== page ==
Twenty-one year old Akira Eady died a few days after giving birth at Mount Sinai Medical Center at her Bronx home in 2007. Eady is one of 1.7 million* women who face birth problems that harm their health every year, according to Amnesty International.
A report recently released by the New York City Department of Health examining maternal mortality in the city between 2001 and 2005 found striking disparities for women like Eady: black, non-Hispanic women were more than seven times more likely to die from pregnancy-related causes than white, non-Hispanic women. Such disparities recur nationally. In a March 2010 report entitled “Deadly Deliveries,” Amnesty International explained, “African-American women are nearly four times more likely to die of pregnancy-related complications than white women. These rates and disparities have not improved in more than 20 years.” The report found that in 2004 and 2005, more than 68,000 women nearly died giving birth.
But as Rita Henley Jensen explains, the New York report also points to something more than the usual indicators for maternal mortality—poverty, lack of prenatal care and preexisting conditions. Maternal mortality is not just restricted to women of color; we’re actually seeing a rise in maternal and fetal mortality rates overall. California has reported a near tripling of their maternal mortality rate in just the 10 years between 1996 and 2006. The U.S. ranks behind 40 other countries in terms of maternal mortality rates, despite spending the most money per capita on health care.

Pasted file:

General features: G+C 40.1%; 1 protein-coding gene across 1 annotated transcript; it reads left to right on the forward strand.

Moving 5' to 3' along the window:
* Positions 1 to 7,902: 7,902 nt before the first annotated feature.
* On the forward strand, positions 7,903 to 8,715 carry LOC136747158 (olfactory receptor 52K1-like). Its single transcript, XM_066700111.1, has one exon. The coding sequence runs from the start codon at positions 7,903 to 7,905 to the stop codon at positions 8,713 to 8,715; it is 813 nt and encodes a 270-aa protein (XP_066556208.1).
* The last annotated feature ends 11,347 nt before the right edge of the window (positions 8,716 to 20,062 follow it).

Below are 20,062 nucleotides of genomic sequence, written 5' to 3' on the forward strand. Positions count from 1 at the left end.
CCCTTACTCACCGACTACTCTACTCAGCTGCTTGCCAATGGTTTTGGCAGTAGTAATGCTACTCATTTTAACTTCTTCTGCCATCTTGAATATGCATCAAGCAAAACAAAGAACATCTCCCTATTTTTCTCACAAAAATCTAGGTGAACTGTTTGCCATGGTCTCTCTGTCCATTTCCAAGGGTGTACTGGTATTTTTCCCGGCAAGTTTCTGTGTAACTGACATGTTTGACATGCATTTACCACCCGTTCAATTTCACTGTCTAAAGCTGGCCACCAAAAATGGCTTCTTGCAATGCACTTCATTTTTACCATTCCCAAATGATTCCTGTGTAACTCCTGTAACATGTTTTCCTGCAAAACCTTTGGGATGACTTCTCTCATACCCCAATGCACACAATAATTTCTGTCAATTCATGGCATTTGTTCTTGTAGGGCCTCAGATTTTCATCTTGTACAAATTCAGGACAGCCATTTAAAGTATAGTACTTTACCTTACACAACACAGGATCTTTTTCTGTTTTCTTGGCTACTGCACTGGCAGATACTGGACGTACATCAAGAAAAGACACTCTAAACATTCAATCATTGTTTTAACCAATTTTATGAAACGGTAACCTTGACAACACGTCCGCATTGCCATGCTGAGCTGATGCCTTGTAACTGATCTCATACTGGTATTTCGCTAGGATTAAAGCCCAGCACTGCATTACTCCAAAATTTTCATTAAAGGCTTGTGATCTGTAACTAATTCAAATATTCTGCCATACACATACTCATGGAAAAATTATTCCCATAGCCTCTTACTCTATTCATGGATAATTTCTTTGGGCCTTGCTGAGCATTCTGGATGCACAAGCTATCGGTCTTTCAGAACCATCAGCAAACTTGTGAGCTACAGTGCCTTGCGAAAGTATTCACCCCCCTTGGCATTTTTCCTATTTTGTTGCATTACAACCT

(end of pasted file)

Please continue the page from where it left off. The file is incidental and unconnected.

So how have we created the world’s most expensive maternity care system while still putting women and babies at risk? The answer lies in two of our culture’s biggest influences: money and technology. And now, even as Republican legislators aim to gut the Medicaid program that millions of women depend upon, a movement is growing to make maternity care both cheaper and safer by giving poor women greater access to home births.
Selling Moms Bad Care
In today’s system, 98 percent of mothers give birth in a hospital—the majority of them under the care of an obstetrician. One in every three births will occur surgically via cesarean section. Most women are lying in bed during their labor, without food or water, restricted by monitors strapped around their belly that measure fetal heart rates. The majority of women opt for an epidural, the spinal medication that numbs the body from the waist down. Inductions (provoking or encouraging labor progression with drugs like pitocin) are common practice.
We’ve arrived at this standard for childbirth care through a purposeful and calculated campaign on behalf of the medical establishment. Up until the early 20th century, childbirth always took place in the home, attended by midwives. In a span of about 30 years, doctors were able to convince women (and their husbands) that the hospital was the best place to give birth. The profession of midwifery was almost entirely eliminated in the U.S. through this campaign. Not only did doctors convince women to give birth with them in hospital, they also convinced the general public that birth at home was dangerous and risky—an idea that still prevails today, vigorously promoted by both the American Congress of Obstetricians and Gynecologists (ACOG) and the American Medical Association (AMA).
The idea of homebirth as risky and midwives as inadequate providers contrasted with the realities of the move from home to hospital for birth—maternal mortality rates actually increased in the first few decades that women began birthing in hospital.